Mix your salt/sugars... with 1/2 cup of purified water per pound of meat (add herbs and spices to meat AFTER grinding.) Your meat mixture should look like soupy dog food. You want some liquid in there, will facilitate grinding and make your product juicier. Put in refrigerator for a day to cure and turn occasionally. Do not mix meat and fat at this stage.

    A few hours before your ready to grind:
    Put your grinder/auger/blade/die, meat and fat into the freezer. Grind the meat when it becomes almost hard, kinda 1/2 frozen. Move as quickly as possible, grind quickly and get your ground product back in the freezer ASAP. Your looking for long worms of meat. Do the same for the fat. A good way to clear the grinder is to run some bread through it at the end of grinding.

    Leave the product in freezer, clean up the mess made from grinding. Don't let meat/fat freeze.

    Add herbs and spices to a cup of water and mix into meat (don't over mix), then add fat to meat/seasoning mixture. Don't over mix but distribute somewhat evenly. Its ok if the mixture is wet and loose.

    Put back in refrigerator. Clean the mixing mess.

    These days I don't stuff in hog casings. I mostly use my sausage as an ingredient so find that portioning them in 1 LB bags and freezing for later use works best for me.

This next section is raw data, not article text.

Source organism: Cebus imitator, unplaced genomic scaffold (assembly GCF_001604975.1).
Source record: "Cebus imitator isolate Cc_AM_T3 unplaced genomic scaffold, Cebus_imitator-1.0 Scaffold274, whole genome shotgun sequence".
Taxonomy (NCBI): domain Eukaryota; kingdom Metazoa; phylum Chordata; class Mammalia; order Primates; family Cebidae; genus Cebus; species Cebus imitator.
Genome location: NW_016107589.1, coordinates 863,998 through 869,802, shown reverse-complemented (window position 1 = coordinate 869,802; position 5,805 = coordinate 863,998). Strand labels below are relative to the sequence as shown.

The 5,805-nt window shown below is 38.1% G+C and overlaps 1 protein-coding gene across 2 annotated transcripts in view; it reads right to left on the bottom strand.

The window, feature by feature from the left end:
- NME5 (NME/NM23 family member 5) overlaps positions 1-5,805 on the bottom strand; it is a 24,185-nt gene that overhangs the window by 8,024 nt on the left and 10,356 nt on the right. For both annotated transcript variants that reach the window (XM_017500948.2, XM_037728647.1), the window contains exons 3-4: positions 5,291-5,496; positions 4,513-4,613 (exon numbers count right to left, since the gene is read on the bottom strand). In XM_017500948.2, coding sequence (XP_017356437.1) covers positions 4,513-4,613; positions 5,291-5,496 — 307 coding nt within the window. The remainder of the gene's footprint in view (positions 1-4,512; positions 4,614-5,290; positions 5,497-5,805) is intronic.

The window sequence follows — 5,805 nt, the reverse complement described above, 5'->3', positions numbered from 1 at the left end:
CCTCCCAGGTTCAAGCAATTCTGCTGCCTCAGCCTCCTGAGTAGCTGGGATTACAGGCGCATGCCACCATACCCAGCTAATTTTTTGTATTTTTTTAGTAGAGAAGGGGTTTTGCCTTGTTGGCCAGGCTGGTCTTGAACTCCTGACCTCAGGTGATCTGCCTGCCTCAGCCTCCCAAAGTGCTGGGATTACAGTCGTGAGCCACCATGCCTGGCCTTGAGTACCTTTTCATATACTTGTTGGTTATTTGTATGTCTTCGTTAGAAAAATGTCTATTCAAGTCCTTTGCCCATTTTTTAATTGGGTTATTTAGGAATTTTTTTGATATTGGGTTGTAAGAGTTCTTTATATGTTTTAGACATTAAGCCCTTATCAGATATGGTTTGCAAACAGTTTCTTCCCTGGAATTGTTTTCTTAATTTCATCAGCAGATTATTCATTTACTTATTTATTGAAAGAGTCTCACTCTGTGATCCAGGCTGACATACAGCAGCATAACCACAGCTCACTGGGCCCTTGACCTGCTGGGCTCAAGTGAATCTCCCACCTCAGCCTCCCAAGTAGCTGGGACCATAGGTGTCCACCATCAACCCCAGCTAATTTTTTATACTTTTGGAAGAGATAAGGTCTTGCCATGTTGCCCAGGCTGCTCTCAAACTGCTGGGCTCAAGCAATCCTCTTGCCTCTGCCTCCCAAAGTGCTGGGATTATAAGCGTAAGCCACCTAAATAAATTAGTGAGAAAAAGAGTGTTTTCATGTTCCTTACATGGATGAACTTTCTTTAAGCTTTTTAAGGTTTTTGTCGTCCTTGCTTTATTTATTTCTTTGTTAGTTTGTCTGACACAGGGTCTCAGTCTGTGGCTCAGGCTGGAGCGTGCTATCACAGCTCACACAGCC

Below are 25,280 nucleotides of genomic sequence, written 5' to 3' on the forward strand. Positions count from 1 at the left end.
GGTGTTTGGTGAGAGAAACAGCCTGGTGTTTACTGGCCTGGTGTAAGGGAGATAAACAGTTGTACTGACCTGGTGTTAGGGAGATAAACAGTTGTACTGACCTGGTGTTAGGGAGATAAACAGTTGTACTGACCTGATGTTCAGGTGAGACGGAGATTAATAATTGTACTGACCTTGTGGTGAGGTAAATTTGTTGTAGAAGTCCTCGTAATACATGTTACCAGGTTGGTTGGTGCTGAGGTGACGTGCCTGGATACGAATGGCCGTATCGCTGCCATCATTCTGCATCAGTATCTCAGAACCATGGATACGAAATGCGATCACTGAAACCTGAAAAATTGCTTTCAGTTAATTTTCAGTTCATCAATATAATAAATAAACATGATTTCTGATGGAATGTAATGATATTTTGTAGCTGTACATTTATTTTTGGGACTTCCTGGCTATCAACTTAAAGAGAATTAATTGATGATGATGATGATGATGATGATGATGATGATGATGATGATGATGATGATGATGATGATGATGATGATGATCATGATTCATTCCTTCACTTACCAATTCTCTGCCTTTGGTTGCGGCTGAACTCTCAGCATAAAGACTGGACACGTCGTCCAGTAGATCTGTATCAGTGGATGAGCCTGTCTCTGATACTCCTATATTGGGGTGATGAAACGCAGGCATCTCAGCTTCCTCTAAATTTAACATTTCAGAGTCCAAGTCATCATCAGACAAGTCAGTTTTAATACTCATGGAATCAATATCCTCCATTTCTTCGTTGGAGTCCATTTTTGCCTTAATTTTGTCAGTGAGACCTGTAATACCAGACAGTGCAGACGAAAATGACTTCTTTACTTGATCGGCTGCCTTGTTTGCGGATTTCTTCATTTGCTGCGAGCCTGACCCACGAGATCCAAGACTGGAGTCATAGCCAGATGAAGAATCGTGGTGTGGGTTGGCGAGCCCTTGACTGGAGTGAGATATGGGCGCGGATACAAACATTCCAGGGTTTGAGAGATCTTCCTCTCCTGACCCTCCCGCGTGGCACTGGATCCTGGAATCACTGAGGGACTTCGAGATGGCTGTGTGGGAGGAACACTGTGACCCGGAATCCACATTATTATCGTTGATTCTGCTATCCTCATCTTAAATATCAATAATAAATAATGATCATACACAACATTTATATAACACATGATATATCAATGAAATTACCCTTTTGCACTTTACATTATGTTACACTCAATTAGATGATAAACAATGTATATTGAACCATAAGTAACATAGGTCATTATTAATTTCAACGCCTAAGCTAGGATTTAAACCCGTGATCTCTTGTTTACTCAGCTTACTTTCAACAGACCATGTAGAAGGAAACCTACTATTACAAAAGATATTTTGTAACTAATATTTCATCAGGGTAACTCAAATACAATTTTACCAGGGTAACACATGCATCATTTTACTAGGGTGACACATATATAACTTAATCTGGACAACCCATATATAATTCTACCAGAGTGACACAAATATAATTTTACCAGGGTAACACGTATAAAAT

These are the recipes I use:
    http://lpoli.50webs.com/Sausage%20recipes.htm

    Some of you have seen these pics, some may have not. But for illustration purposes:

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    One thing you can give and still keep...is your word.

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    Senior Member EdipisReks's Avatar
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    Awesome post! I've recently gotten into making sausage, and this is great.

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    Senior Member
    WildBoar's Avatar
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    Inspiring post; this is definitely something I want to try.
    Quote Originally Posted by Mucho Bocho View Post
    For batches of less than 50 pounds I use a manual #12 hand crank grinder pictured below...
    ...Advise, get a #22 manual stainless steel hand crank grinder on eBay for $99.
    What's the difference between a #22 and the #12 that you use? Is the #12 bigger?
    __________
    David (WildBoar's Kitchen)

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    Zwiefel's Avatar
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    Dennis, You should think about getting into this a bit more enthusiastically/seriously.


    Remember: You're a unique individual...just like everybody else.

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    Senior Member Mucho Bocho's Avatar